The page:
Conditional Probability – Basics

I assume you have a basic knowledge of Probability. For example, if there a 3 red ball and 2 blue balls in a bag and someone picks on ball at random. What is the probability that it is a red ball? Or what is the probability of getting a 3 if a fair six-sided die is rolled? I’m sure you know it.

But just in case you forgot, for the former,  it’s 3/5 and for the later, it is 1/6.

You may also want to to read Decision Theory.

Now, conditional probability is also quite easy to understand. It simply tried to determine the probability of an event given a previous event.

We would use an example to explain Conditional Probability.


Medical Diagnosis Example

A medical diagnosis is carried out on patients with a heart disease called digitalis intoxication.  To carry out this diagnoses, doctors measure the concentration of digitalis in the patient’s blood. (high concentration of digitalis does not automatically mean that this disease is present, but it make it more likely).


So 136 patient’s were diagnosed and the results are tabulated below.

  • T+  = High concentration
  • T –  = low concentration
  • D+ = disease present
  • D-  = disease absent

Let’s now understand what is happening here.

The first figure 25,  shows that 25 patient out of 136 has high concentration and also has the disease. This is 0.184

Also, 15 patients out of 136 has high concentration but does not have the disease.

Now before continue, let’s convert the table to frequencies, so we can apply it to larger population. We simply divide everything by 136. The resulting table is shown below.

The figures can now represent probabilities.

From the table:

P(T+) = 0.294

P(D+) = 0.316

We can now ask: ‘if a doctor know that there was high concentration(that is the test was positive T+), what is the probability of the disease being present?’  This is conditional probability.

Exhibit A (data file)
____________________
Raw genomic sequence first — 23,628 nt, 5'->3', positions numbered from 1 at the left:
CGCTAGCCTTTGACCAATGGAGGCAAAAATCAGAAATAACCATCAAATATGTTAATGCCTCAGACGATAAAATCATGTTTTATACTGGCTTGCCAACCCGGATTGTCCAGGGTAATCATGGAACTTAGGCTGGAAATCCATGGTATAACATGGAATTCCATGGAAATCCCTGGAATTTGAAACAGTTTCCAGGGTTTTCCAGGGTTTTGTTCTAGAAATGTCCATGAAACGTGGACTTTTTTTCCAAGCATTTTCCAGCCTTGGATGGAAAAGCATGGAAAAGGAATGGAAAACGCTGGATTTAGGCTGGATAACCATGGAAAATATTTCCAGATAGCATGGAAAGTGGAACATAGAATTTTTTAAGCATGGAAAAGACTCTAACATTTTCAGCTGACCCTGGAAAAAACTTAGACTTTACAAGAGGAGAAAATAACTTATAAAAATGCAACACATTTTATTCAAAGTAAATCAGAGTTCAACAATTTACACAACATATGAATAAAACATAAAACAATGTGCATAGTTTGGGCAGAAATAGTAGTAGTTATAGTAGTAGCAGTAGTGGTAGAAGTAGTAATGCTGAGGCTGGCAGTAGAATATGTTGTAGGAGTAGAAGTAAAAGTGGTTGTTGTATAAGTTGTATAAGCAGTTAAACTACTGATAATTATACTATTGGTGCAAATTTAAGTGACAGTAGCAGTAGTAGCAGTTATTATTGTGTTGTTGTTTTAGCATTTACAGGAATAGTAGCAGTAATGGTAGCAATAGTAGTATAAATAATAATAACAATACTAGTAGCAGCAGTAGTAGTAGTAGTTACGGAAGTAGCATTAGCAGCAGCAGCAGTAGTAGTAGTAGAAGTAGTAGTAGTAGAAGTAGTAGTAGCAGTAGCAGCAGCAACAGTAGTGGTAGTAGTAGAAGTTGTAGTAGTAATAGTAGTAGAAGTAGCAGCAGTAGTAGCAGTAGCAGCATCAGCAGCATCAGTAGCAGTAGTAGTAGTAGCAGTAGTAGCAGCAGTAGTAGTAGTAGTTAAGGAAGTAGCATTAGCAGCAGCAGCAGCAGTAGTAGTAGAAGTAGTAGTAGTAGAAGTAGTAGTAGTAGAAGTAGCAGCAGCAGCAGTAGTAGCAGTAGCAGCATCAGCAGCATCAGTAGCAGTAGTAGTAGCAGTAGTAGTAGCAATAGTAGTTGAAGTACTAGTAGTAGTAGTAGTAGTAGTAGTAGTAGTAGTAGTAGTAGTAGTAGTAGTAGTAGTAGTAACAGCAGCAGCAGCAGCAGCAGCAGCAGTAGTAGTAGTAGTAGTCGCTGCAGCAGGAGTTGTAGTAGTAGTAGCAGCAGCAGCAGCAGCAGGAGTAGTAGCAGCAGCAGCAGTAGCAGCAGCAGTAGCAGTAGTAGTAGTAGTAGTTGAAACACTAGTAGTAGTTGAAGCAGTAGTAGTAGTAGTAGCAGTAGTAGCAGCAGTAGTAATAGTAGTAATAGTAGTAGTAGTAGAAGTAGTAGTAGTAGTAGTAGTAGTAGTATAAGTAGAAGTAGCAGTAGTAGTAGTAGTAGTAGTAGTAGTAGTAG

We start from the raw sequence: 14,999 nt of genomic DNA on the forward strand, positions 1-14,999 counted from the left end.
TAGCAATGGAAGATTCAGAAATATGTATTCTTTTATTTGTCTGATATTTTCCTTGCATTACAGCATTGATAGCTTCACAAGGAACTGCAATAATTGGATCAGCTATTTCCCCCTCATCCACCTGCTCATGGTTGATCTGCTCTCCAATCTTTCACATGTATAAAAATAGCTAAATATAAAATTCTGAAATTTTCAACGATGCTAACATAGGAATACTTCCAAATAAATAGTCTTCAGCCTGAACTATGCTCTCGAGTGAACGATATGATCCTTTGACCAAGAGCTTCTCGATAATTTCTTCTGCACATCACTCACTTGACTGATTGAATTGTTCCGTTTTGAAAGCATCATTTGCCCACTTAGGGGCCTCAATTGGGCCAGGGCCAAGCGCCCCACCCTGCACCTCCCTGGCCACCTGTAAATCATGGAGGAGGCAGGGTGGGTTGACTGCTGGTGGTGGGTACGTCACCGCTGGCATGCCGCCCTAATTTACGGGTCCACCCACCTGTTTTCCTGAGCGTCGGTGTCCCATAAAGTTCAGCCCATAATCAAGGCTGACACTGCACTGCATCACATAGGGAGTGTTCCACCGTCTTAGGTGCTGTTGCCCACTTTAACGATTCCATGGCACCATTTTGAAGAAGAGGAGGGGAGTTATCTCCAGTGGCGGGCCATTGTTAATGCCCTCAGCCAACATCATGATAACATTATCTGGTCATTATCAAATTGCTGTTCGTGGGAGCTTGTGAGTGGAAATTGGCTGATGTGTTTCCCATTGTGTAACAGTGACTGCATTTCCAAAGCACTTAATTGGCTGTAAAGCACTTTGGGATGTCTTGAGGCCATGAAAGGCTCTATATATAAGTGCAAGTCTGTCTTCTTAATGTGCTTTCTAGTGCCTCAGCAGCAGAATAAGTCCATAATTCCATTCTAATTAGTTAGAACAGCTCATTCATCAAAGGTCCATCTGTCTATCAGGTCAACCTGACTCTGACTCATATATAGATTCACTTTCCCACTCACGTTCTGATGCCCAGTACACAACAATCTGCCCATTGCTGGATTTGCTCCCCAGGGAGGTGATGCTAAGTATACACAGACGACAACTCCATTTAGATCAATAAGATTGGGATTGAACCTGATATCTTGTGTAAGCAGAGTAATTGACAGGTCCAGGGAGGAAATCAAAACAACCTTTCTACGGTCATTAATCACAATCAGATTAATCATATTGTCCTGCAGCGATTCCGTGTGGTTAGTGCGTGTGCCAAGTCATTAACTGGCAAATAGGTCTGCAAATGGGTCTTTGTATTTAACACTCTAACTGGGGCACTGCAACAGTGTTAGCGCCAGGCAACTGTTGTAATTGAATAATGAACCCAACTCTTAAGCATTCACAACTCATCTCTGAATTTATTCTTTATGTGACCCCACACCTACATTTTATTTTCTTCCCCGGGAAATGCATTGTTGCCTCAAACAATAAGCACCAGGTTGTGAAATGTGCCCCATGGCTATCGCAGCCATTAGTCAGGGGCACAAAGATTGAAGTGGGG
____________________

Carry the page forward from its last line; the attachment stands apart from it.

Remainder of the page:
Looking only at the first row, we can see that out of the 40 patients who shows high concentration, 25 of them has the disease.

Let’s denote  the probability that a patient has the disease given that the test is positive by P(D+ | T+).

This means conditional probability of D+ given T+.

In this case

P(D+ | T+) = 25/40 = 0.625

In the same way, we can calculate this probability as


So this is what conditional probability is all about.

But now we can also think of unconditional probability.

From our calculation we can see that  the unconditional probability of D+ is 0.316 while the conditional probability of T+  given D+ is 0.625. This is almost twice the previous.

This means that given that the test is positive (T+) makes the disease twice more likely to be present.

Now what if the test is negative (T-)?

Again, we can also find:

P(D- | T-) = 0.574/0.706 = 0.813

We can then check the unconditional probability of D- which is 0.684 from the table.


False Positive and False Negative

We can then find probability of false positive. That is probability that the patient has the disease given a negative test result (T-). We can represent this as:

P(D- | T+) = 0.375

Finally, the probability of False negative is given by:

P(D+ | T-) = 0.1875


Formal Definition of Conditional Probability

Now that you clearly understand conditional probability, let’s now give a formal definition.

If A and B are two events with P(B) ≠ 0. Then the conditional probability of A given  B is given by:

The idea behind this is that if we are given that an even B occurred, then the relevant sample space becomes B rather than the original sample size. And the condition probability is the probability measured over B.

It the medical diagnosis example we calculate  P(D+ | T+) over the 40 patients who have high concentration (T+)


You may also want to to read Decision Theory.



Kindson Munonye is currently completing his doctoral program in Software Engineering in Budapest University of Technology and Economics

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